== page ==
Banking: An Illustrated History - Edwin GreenOxford: Phaidon Press, 1989, Hardback in Dust Wrapper.
Condition: Very Good — in Very Good Dust Wrapper. Dust wrapper lightly pulled at the head of the upper panel. Text complete, clean and tight.
Contains: Further reading list; Black & white photographs; Colour photographs; Tables; Colour frontispiece; Title page vignette;
From the cover: “Throughout the history of the modern world, bankers and banking have played a central role. This book tells the rich and colourful story of banking from its earliest origins in the city states of medieval Italy, through to full maturity in the highly competitive global markets of today.
The author looks at the themes, events and personalities which have served as the foundations to this cornerstone of the economic world, and shows how the inter-relationships of bankers and the political, social and cultural environment is often both revealing and surprising — from the loans that financed the power struggles of Europe in the Middle Ages, to the financial and political rivalries among bankers that were so influential in the history of the nineteenth and early twentieth centuries, and the various foundations and collections created through banking wealth.
Banking: An Illustrated History relates the early rise to prominence of the Dutch and English banks of the seventeenth century, and the gradual emergence of central banks over succeeding generations. The origins of merchant banking are also described, as is the extraordinary expansion of banking activity in the nineteenth century as the web of commerce grew ever wider. In the modern era, the development of international banking and its role in the war-ridden history of the first half of this century is tellingly outlined, and the book portrays fundamental changes being wrought by new technology, deregulation and the inter-nationalization of financial markets.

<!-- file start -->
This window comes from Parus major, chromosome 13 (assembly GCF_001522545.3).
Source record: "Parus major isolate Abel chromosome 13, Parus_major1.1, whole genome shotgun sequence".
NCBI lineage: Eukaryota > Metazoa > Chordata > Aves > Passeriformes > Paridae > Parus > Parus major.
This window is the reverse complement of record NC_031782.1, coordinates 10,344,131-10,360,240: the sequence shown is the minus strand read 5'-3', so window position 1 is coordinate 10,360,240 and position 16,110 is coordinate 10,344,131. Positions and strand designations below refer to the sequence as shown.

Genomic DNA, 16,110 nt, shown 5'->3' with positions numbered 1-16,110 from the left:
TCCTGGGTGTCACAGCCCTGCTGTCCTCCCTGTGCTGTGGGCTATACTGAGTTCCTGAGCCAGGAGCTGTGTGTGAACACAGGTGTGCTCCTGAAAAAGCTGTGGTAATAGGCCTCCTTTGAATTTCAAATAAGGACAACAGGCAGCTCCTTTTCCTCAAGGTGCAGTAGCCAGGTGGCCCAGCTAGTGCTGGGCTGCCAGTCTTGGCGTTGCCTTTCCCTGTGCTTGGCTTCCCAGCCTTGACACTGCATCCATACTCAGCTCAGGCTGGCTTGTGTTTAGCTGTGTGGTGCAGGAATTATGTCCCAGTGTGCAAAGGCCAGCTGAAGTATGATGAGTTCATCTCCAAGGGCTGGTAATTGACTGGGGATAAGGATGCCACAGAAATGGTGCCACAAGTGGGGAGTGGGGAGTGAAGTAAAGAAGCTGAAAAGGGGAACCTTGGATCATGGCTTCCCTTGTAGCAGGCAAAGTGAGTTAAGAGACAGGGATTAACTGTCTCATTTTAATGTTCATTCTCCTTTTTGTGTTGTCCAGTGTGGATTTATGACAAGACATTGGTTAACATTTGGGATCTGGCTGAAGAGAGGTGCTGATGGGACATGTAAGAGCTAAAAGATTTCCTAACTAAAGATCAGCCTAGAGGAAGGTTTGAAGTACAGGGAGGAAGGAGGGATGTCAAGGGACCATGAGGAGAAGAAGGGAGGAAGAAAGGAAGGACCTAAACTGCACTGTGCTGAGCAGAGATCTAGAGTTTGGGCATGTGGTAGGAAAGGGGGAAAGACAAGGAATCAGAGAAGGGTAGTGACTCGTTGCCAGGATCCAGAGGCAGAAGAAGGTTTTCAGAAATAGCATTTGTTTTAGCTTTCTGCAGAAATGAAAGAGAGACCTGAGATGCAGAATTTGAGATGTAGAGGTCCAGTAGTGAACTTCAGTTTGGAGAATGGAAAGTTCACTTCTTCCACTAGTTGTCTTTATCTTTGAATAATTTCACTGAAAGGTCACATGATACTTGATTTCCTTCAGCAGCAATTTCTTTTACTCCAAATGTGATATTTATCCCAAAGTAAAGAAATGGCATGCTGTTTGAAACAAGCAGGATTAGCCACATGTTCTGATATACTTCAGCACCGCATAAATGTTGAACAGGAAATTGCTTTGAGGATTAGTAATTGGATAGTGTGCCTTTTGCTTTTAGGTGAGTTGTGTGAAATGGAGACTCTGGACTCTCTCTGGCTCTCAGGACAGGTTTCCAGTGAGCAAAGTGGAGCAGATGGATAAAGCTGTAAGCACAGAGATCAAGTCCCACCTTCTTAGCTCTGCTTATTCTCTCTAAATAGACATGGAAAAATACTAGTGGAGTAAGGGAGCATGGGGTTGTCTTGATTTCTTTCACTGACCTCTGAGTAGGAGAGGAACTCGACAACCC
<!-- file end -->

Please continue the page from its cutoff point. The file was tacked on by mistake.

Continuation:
International in outlook, this handsome book is sumptuously illustrated with many striking and unusual photographs, prints, paintings and facsimiles from the major banking centres of the world; it will appeal to anyone who ever wanted to know more about the historical roots of this universal business to better understand its unlikely beginnings — and perhaps predict its likely future.”